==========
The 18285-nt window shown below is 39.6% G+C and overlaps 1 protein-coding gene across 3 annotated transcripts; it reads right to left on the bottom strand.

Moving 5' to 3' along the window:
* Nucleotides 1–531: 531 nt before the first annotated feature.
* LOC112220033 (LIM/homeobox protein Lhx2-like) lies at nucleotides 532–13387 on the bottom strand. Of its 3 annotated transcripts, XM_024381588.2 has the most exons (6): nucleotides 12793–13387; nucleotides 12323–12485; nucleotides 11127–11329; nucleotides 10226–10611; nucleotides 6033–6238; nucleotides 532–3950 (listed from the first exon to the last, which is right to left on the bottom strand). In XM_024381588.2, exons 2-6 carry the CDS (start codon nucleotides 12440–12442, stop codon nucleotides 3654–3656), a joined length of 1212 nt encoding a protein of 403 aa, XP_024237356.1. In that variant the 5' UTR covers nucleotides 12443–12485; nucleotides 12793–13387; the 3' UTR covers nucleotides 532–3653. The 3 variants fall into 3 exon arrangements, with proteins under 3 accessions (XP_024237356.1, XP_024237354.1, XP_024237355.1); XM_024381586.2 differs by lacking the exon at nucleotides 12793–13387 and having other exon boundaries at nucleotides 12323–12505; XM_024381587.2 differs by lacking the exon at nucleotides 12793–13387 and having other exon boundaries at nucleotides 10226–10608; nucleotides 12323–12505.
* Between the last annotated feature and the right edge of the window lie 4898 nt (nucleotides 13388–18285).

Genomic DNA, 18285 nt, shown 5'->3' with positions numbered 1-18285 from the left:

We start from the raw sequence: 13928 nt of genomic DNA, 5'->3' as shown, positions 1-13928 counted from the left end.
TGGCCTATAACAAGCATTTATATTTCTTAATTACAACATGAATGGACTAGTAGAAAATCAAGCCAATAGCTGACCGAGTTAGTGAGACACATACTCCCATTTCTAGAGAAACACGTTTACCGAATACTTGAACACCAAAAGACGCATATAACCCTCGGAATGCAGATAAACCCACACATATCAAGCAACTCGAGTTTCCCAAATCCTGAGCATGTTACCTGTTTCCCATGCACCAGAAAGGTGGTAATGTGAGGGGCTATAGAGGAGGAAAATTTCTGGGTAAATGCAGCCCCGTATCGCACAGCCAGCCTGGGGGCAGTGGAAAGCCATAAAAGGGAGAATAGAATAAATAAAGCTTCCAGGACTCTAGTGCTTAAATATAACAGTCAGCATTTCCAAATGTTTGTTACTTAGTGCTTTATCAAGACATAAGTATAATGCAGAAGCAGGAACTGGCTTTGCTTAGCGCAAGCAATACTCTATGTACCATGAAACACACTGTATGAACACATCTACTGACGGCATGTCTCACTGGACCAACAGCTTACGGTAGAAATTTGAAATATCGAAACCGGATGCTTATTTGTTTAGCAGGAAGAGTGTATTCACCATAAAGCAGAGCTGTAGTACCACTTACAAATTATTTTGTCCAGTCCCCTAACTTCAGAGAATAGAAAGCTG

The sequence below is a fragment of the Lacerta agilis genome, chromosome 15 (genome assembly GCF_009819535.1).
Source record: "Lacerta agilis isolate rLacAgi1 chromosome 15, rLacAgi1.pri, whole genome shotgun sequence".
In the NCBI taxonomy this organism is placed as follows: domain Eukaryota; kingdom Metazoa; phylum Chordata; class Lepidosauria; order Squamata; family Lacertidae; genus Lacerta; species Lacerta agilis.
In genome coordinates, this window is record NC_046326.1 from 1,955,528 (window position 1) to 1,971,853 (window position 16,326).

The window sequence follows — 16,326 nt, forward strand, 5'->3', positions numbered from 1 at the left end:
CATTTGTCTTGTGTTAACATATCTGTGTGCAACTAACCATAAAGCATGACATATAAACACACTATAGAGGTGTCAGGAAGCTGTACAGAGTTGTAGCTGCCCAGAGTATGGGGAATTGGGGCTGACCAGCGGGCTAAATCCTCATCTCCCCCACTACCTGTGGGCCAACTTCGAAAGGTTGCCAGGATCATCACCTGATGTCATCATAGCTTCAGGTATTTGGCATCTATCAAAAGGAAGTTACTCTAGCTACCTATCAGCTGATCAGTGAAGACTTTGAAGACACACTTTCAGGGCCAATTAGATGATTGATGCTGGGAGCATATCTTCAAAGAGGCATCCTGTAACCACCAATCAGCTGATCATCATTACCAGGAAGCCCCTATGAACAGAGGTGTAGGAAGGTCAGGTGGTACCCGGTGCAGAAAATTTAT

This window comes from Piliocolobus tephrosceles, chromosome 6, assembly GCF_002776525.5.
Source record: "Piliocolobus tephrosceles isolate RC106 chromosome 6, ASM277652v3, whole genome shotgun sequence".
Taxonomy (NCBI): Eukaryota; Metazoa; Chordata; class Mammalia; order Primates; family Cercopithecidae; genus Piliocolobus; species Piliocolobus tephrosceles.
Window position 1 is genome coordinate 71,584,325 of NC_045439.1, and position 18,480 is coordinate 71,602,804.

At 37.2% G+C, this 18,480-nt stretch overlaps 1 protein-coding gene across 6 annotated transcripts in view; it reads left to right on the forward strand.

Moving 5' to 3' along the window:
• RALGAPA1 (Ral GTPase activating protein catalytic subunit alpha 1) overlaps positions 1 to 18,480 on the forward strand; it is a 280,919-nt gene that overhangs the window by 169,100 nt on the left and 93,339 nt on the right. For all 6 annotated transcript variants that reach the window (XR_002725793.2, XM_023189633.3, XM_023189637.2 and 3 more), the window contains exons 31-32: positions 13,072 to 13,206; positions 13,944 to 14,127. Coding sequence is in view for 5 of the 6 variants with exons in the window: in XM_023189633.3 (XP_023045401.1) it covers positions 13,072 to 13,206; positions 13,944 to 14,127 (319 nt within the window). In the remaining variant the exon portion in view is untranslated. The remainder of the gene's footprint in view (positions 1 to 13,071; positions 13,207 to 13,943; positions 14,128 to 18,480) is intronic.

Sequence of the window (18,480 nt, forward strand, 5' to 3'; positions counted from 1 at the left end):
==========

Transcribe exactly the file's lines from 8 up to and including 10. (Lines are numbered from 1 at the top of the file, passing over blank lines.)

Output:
TGGCCTATAACAAGCATTTATATTTCTTAATTACAACATGAATGGACTAGTAGAAAATCAAGCCAATAGCTGACCGAGTTAGTGAGACACATACTCCCATTTCTAGAGAAACACGTTTACCGAATACTTGAACACCAAAAGACGCATATAACCCTCGGAATGCAGATAAACCCACACATATCAAGCAACTCGAGTTTCCCAAATCCTGAGCATGTTACCTGTTTCCCATGCACCAGAAAGGTGGTAATGTGAGGGGCTATAGAGGAGGAAAATTTCTGGGTAAATGCAGCCCCGTATCGCACAGCCAGCCTGGGGGCAGTGGAAAGCCATAAAAGGGAGAATAGAATAAATAAAGCTTCCAGGACTCTAGTGCTTAAATATAACAGTCAGCATTTCCAAATGTTTGTTACTTAGTGCTTTATCAAGACATAAGTATAATGCAGAAGCAGGAACTGGCTTTGCTTAGCGCAAGCAATACTCTATGTACCATGAAACACACTGTATGAACACATCTACTGACGGCATGTCTCACTGGACCAACAGCTTACGGTAGAAATTTGAAATATCGAAACCGGATGCTTATTTGTTTAGCAGGAAGAGTGTATTCACCATAAAGCAGAGCTGTAGTACCACTTACAAATTATTTTGTCCAGTCCCCTAACTTCAGAGAATAGAAAGCTG

The sequence below is a fragment of the Lacerta agilis genome, chromosome 15 (genome assembly GCF_009819535.1).
Source record: "Lacerta agilis isolate rLacAgi1 chromosome 15, rLacAgi1.pri, whole genome shotgun sequence".